Lakewood OH

Summerfest planners shore up finances, move event to June

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By Kevin Kelley
Fairview Park

No resident would want to miss Fairview Park Summerfest, the annual three-day party at Bohlken Park. So, mark your calendars: Summerfest is moving to June this year.

Traditionally held in mid-July, Summerfest will take place June 27-30. Note that date range covers four days, as the amusement rides will open a day earlier, at 6 p.m. June 27.

The extra evening of amusement rides is being added to shore up the event’s finances, said Andrew Watts, Summerfest’s new chairman. Watts, who has served on Summerfest’s committee of volunteers for the past three years, succeeds Jeanine Minek, who has served as either chair or co-chair for the past two decades. Minek continues to serve on the Summerfest committee.

Fairview Park Summerfest Chairman Andrew Watts looks over the schedule of the June event. (West Life photo by Kevin Kelley)

The event’s date was moved up because of amusement ride availability, said Watts, who, with his wife, Katie, has lived in Fairview Park for nearly four years. Organizers plan to hold Summerfest in June in future years, he added.

A new company, Bates Bros. Amusement Co., will provide the thrill rides, Watts said. Summerfest officials received good recommendations on Bates Bros., and a more favorable contract from the Wintersville, Ohio-based company, Watts said.

“We’re really excited about being involved with them,” said Watts, who works as a hospitality industry consultant.

A nonprofit organization, the Fairview Park Municipal Foundation, actually runs Summerfest, not the city. That fact surprises a lot of people, Watts said.

“Residents weren’t aware that it wasn’t fully city-funded,” he said.

People may also be surprised that the festival’s future has been in danger in recent years for financial reasons. Last year, the foundation lost around $14,000 on Summerfest, Watts said.

For many years, the city, through the police and service departments, donated security and other services to Summerfest. But several years ago, budget constraints due to losses in tax revenue and state funding forced the city to charge the foundation for those services. That severely hurt Summerfest’s finances.

To help Summerfest regain its financial footing, the city will temporarily provide some security and trash collection services at no cost, Watts said.

Watts and Beth Jones, the Summerfest treasurer, declined to say how much the foundation has in reserve funds. But Jones said it is barely enough to run Summerfest, and down significantly from what it once was.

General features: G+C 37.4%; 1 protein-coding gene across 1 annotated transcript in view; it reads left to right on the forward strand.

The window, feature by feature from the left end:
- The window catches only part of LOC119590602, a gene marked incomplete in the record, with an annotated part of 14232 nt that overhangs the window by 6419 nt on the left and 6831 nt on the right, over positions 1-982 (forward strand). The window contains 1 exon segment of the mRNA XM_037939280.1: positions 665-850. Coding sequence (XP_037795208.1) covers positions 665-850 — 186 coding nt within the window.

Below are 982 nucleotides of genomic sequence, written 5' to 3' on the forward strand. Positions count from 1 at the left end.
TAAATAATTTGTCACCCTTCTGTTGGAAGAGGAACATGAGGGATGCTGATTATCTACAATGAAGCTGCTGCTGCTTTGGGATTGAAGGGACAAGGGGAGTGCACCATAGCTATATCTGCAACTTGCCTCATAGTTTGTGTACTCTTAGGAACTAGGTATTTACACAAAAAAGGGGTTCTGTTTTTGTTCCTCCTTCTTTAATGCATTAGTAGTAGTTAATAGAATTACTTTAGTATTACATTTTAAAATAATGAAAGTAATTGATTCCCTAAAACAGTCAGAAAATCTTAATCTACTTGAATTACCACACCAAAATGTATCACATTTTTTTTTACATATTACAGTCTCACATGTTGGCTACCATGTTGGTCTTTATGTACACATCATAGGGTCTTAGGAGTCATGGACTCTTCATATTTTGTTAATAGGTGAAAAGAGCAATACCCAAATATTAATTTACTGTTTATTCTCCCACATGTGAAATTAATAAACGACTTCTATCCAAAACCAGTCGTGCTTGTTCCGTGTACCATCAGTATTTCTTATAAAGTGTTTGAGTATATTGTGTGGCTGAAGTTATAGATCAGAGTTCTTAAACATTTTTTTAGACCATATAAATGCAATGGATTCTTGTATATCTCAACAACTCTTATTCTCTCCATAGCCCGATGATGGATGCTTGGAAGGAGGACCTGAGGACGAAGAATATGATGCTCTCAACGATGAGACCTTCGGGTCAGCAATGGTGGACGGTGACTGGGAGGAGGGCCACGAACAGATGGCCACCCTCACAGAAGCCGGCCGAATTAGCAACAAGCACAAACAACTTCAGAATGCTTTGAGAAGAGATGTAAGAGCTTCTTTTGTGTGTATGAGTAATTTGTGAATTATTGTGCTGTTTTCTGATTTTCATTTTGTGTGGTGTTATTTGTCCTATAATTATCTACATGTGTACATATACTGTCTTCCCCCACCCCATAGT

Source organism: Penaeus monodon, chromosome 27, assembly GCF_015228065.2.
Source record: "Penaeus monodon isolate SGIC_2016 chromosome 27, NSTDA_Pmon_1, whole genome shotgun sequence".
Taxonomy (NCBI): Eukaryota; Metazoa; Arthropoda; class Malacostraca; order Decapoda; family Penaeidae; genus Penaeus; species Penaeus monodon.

Last year, Summerfest included beer sales for the first time ever to raise money.

“That was out of necessity,” Watts said of the beer garden, in which beer sales were allowed in a cordoned-off area.

A handful of residents expressed opposition to the beer garden, but organizers said it was successful and caused no problems. They plan on bringing the beer garden back this year. An ordinance exempting Summerfest from the ban on alcohol in city parks this year is expected to be approved by City Council on May 6.

Several months ago, organizers launched a campaign to save Summerfest. Jars in which residents could deposit donations were placed in local businesses and at the Fairview Park Branch Library. A decision was made to charge a $25 fee for businesses and political candidates participating in the Summerfest parade. Nonprofit organizations will not be charged.

Efforts to sign up corporate sponsors were increased. For the first time ever in 2013, Summerfest will have a presenting sponsor – Fairview Hospital. Other corporate sponsors are still being sought, Watts said.

Another Summerfest first is its website – The event also has its own Facebook page and a new logo featuring the silhouette of a Ferris wheel.

Efforts to solidify Summerfest’s finances continue. However, during a planning meeting Thursday, committee members were confident enough about the improving financial picture that they reversed a preliminary decision that cut the amount of money budgeted for the fireworks display.

Several months ago, residents were e-mailed a link to an online survey about the event. The survey revealed that attendees wanted more craft vendors and more entertainment, particularly on Sunday, the last day of the festival, Watts said. He added that the survey indicated some events, such as pony rides for children organizers had thought were sacrosanct, weren’t valued as much by attendees.

Watts said his goal for future festivals is to sign up more musical acts, especially ones that have a more popular following, in order to draw more attendees.




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